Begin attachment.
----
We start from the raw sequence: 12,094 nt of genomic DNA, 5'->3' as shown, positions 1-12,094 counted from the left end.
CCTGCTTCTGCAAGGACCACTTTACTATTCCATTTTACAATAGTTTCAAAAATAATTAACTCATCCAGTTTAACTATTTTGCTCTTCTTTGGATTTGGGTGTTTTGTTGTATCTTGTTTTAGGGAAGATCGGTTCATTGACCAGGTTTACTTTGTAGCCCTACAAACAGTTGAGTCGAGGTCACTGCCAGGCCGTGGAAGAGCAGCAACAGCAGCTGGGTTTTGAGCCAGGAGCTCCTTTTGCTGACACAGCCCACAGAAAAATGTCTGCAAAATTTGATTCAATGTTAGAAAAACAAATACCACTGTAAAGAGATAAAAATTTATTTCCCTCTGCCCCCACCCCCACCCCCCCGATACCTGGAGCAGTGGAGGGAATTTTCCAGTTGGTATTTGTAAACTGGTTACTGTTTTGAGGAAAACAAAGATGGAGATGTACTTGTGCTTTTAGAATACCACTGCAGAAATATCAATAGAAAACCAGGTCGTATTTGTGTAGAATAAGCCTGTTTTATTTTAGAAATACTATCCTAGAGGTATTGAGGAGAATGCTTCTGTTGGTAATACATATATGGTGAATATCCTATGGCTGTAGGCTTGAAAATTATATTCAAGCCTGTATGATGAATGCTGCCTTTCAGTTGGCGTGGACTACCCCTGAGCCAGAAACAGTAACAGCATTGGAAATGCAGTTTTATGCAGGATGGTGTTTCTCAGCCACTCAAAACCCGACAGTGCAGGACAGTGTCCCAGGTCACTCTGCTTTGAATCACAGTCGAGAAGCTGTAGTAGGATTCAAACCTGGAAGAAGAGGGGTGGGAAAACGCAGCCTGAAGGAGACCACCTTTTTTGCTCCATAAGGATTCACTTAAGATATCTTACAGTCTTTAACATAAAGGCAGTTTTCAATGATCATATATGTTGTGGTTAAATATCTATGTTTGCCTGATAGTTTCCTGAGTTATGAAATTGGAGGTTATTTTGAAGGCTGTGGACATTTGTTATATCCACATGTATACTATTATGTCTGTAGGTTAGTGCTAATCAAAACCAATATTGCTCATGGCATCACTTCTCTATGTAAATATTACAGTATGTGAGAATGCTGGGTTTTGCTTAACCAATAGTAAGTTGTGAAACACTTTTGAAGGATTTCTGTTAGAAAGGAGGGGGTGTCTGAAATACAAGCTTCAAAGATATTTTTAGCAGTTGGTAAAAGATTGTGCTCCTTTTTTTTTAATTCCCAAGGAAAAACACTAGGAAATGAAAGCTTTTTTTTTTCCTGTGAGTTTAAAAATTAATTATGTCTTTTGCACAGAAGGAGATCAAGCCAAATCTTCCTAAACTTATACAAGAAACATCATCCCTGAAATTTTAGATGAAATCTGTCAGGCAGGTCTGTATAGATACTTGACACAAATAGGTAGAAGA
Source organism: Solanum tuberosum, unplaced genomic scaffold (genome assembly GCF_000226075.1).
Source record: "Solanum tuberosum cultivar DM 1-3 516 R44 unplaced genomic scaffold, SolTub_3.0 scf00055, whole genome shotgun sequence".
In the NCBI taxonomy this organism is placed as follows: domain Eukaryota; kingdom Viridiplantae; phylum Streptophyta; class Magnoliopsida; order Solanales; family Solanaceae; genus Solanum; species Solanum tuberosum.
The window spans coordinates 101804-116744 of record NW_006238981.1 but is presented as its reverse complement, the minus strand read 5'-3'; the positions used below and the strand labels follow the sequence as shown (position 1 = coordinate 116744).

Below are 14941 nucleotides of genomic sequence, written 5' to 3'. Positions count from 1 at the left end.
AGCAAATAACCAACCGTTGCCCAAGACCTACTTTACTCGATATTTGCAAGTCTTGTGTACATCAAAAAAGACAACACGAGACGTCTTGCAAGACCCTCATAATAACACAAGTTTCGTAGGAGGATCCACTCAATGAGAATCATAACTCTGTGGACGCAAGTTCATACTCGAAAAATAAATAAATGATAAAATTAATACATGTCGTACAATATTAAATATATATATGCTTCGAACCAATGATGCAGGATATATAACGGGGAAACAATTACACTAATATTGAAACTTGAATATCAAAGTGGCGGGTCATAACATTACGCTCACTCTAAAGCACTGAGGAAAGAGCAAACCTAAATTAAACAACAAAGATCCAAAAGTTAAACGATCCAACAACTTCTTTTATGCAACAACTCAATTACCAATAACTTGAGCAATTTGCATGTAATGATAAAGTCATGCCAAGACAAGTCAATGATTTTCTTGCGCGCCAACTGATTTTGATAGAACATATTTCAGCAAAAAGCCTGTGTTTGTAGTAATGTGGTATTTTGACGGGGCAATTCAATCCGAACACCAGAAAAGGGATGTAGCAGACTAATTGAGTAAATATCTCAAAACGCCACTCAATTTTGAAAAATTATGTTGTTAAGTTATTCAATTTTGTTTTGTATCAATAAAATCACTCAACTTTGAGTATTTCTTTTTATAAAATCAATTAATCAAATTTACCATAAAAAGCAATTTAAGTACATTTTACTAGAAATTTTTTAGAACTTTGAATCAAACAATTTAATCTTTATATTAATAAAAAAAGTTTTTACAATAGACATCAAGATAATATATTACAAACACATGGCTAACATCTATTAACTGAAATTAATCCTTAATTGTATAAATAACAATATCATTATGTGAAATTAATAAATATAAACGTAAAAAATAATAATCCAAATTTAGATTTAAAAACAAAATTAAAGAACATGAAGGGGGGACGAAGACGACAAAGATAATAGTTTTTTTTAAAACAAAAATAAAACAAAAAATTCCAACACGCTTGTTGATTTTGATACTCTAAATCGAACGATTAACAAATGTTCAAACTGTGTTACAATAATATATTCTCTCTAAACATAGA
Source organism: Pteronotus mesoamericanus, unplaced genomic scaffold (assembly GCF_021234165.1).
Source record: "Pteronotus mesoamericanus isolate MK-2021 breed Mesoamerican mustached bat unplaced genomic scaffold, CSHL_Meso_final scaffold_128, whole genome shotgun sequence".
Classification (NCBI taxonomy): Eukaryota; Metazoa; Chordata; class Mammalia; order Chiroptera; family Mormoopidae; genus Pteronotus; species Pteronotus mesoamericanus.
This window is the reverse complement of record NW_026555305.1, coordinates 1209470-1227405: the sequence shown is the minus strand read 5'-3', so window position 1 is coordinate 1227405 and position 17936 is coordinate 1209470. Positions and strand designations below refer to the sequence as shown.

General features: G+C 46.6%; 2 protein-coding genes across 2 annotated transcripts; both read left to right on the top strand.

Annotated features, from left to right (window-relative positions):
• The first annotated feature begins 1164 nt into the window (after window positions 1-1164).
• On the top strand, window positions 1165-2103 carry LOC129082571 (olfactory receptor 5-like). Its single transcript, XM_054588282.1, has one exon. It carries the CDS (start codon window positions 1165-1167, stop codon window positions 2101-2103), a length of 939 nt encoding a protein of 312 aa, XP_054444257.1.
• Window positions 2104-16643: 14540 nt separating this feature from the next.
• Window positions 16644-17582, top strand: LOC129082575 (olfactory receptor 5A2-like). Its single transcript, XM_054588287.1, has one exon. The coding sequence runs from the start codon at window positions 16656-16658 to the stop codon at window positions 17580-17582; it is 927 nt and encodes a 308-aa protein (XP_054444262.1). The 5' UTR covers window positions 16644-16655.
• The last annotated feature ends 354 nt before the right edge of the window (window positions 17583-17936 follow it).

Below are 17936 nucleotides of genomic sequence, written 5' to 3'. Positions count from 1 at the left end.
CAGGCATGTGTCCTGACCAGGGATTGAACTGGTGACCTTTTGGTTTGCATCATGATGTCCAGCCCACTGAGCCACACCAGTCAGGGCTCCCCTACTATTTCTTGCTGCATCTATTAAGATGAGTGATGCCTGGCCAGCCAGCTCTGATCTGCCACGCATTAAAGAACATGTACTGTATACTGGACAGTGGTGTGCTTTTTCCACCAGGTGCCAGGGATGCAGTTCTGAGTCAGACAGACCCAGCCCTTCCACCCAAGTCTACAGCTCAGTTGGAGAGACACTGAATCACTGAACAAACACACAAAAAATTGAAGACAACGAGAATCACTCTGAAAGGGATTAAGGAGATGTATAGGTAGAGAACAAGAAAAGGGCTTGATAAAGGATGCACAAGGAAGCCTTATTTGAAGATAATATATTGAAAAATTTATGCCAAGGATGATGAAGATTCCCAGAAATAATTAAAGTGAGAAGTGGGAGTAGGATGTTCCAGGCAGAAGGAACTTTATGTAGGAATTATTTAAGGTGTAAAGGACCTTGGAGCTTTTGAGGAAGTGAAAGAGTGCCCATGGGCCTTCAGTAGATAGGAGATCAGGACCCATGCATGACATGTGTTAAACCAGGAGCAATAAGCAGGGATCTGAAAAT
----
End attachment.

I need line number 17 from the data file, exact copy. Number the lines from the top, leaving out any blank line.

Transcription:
• Window positions 2104-16643: 14540 nt separating this feature from the next.